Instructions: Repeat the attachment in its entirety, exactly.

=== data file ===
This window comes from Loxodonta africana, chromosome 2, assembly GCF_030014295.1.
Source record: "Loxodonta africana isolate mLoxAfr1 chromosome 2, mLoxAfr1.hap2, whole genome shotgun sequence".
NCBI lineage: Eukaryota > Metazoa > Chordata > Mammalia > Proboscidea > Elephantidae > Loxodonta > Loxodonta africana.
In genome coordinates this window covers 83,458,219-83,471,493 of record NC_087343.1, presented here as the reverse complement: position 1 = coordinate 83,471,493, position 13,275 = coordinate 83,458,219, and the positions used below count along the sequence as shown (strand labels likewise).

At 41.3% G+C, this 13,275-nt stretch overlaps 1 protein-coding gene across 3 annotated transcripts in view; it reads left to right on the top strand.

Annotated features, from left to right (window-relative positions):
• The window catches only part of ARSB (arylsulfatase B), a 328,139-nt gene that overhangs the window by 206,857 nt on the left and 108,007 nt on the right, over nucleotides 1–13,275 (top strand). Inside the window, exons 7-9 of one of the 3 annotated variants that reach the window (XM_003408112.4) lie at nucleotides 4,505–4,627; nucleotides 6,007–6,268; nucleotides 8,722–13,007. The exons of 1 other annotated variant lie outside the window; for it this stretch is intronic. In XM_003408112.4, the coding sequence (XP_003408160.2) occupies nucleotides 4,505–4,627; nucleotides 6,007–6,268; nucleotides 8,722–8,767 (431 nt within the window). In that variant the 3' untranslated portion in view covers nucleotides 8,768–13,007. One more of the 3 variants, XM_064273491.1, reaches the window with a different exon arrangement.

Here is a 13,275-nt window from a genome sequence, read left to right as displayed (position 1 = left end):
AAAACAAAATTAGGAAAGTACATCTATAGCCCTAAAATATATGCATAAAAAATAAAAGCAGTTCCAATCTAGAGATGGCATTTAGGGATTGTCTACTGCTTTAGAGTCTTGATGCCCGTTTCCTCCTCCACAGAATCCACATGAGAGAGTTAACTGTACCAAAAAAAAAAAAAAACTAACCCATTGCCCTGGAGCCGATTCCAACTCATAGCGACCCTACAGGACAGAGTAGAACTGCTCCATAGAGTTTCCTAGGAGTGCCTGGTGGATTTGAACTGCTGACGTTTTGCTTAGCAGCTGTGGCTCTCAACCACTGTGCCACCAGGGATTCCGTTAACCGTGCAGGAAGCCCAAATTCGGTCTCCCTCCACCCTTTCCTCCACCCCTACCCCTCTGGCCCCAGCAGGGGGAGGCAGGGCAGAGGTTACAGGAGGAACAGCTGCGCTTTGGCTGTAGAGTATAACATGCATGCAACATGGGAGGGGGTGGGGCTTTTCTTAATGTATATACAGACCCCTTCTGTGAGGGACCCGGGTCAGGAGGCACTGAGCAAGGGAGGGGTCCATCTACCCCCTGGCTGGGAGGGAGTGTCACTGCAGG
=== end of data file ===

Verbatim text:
This window comes from Loxodonta africana, chromosome 2, assembly GCF_030014295.1.
Source record: "Loxodonta africana isolate mLoxAfr1 chromosome 2, mLoxAfr1.hap2, whole genome shotgun sequence".
NCBI lineage: Eukaryota > Metazoa > Chordata > Mammalia > Proboscidea > Elephantidae > Loxodonta > Loxodonta africana.
In genome coordinates this window covers 83,458,219-83,471,493 of record NC_087343.1, presented here as the reverse complement: position 1 = coordinate 83,471,493, position 13,275 = coordinate 83,458,219, and the positions used below count along the sequence as shown (strand labels likewise).

At 41.3% G+C, this 13,275-nt stretch overlaps 1 protein-coding gene across 3 annotated transcripts in view; it reads left to right on the top strand.

Annotated features, from left to right (window-relative positions):
• The window catches only part of ARSB (arylsulfatase B), a 328,139-nt gene that overhangs the window by 206,857 nt on the left and 108,007 nt on the right, over nucleotides 1–13,275 (top strand). Inside the window, exons 7-9 of one of the 3 annotated variants that reach the window (XM_003408112.4) lie at nucleotides 4,505–4,627; nucleotides 6,007–6,268; nucleotides 8,722–13,007. The exons of 1 other annotated variant lie outside the window; for it this stretch is intronic. In XM_003408112.4, the coding sequence (XP_003408160.2) occupies nucleotides 4,505–4,627; nucleotides 6,007–6,268; nucleotides 8,722–8,767 (431 nt within the window). In that variant the 3' untranslated portion in view covers nucleotides 8,768–13,007. One more of the 3 variants, XM_064273491.1, reaches the window with a different exon arrangement.

Here is a 13,275-nt window from a genome sequence, read left to right as displayed (position 1 = left end):
AAAACAAAATTAGGAAAGTACATCTATAGCCCTAAAATATATGCATAAAAAATAAAAGCAGTTCCAATCTAGAGATGGCATTTAGGGATTGTCTACTGCTTTAGAGTCTTGATGCCCGTTTCCTCCTCCACAGAATCCACATGAGAGAGTTAACTGTACCAAAAAAAAAAAAAAACTAACCCATTGCCCTGGAGCCGATTCCAACTCATAGCGACCCTACAGGACAGAGTAGAACTGCTCCATAGAGTTTCCTAGGAGTGCCTGGTGGATTTGAACTGCTGACGTTTTGCTTAGCAGCTGTGGCTCTCAACCACTGTGCCACCAGGGATTCCGTTAACCGTGCAGGAAGCCCAAATTCGGTCTCCCTCCACCCTTTCCTCCACCCCTACCCCTCTGGCCCCAGCAGGGGGAGGCAGGGCAGAGGTTACAGGAGGAACAGCTGCGCTTTGGCTGTAGAGTATAACATGCATGCAACATGGGAGGGGGTGGGGCTTTTCTTAATGTATATACAGACCCCTTCTGTGAGGGACCCGGGTCAGGAGGCACTGAGCAAGGGAGGGGTCCATCTACCCCCTGGCTGGGAGGGAGTGTCACTGCAGG